Fast forward 671 days and dollar selling accelerates. To some extent, this reflects investors believing the days of the Fed raising rates at 75 basis point intervals are over. But we cannot ignore the warning signs that central banks are vying to buy gold.
Nikos Kavalis, managing director of precious metals consultancy Metals Focus, says the yellow metal is shining now thanks to its nature of not being “the responsibility of other countries.” In the near future, “we believe central banks as a whole will continue to be net buyers.”
Part of this rationale reflects the difficult public debt calculations that are now starting in global markets. Emre Tiftik, economist at the Institute of International Finance, said: Debt to GDP ratio — nearly 343% — now 20 percentage points lower than its peak in Q1 2021, “helped by strong growth and happy inflation.”
However, he said, “emerging market debt-to-GDP ratios continue to rise, especially in the financial sector.”
Tiftik explains that inflation-adjusted global bond issuance is currently at its lowest level in years. However, “we should see more sovereign issuance in 2023 as governments seek to support growth and meet higher demand for funds.” with US dollar debt”
In short, Tiftik says that “global sovereign interest rate bills are set to increase rapidly”, especially in sub-Saharan Africa, but also in emerging economies in Europe and Asia. This partly explains why the demand for gold is soaring.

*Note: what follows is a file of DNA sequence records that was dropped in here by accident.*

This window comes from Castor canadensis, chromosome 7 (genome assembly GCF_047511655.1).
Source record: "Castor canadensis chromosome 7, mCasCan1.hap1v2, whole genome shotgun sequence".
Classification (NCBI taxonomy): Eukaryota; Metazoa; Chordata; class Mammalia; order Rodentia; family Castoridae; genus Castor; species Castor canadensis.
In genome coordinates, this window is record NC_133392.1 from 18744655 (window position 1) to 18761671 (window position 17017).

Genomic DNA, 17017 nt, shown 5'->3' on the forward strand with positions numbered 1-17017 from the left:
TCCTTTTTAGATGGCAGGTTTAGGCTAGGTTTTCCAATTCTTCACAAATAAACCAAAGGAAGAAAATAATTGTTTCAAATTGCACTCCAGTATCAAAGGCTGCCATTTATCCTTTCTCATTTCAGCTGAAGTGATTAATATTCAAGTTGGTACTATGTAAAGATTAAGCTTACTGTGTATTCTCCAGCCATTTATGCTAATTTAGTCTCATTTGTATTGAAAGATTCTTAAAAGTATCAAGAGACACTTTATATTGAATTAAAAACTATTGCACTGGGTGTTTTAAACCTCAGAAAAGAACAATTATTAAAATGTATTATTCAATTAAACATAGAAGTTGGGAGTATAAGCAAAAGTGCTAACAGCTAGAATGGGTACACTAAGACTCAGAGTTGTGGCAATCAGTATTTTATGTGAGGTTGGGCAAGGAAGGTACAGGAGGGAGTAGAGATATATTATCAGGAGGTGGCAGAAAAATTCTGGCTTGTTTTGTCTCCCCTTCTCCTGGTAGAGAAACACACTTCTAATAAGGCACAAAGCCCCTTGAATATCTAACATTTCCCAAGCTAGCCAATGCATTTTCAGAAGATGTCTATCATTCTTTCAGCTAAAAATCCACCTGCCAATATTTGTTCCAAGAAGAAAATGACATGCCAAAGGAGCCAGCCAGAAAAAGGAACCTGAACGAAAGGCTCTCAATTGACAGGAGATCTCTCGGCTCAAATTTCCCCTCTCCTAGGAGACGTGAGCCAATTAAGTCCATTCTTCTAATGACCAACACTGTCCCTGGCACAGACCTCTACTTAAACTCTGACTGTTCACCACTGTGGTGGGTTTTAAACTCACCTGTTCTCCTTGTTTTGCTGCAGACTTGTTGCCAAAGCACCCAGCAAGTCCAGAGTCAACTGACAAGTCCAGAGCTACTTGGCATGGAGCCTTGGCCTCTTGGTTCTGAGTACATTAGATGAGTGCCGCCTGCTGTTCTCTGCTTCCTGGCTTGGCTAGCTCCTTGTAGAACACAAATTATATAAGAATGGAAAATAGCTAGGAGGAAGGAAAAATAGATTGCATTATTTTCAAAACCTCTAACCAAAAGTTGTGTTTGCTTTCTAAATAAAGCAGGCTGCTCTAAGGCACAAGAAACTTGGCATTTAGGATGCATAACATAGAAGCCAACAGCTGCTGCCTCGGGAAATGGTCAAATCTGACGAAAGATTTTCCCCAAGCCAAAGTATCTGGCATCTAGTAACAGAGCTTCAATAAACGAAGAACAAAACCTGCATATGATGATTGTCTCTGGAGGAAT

Who knows if central bank gold purchases will continue. EY-Parthenon economist Gregory Daco noted that Powell Fed appeared to have recalibrated monetary policy at his November FOMC meeting by adopting a new ‘speed versus destination’ paradigm. I’m here. pace. “
Daco adds: Possibility of over-tightening”
Christopher Waller, a member of the US Federal Reserve, said last week, “It’s not softening. Stop paying attention to the pace and start paying attention to where the endpoint is. “Until things settle down, the end point is still far away.”
Meanwhile, Beijing was waiving its US debt. Between the end of February and her end of September, China sold at least her $121 billion in US Treasuries. The sale intensified around the time Vladimir Putin’s Russia invaded Ukraine.
Since July, China’s gold imports from Russia have surged. In that month alone, China’s gold trade surged nearly 50 times from the previous year.
Indeed, Beijing has intermittently cut its dollar holdings since 2018, when Trump launched the trade war. China’s debt stockpile in mid-year was the lowest since 2010.
It was then-Chinese premier Wen Jiabao who said Beijing was “concerned about the security of our assets” and told Washington, “We will respect that word, remain a trustworthy country, and ensure the security of China’s assets.” It was a year after I urged him to do so.
Two years later, in 2011, S&P confirmed Wen’s darkest concerns when it downgraded the US government’s debt. This was in response to Republican lawmakers’ refusal to increase Washington’s legal borrowing limit, risking default.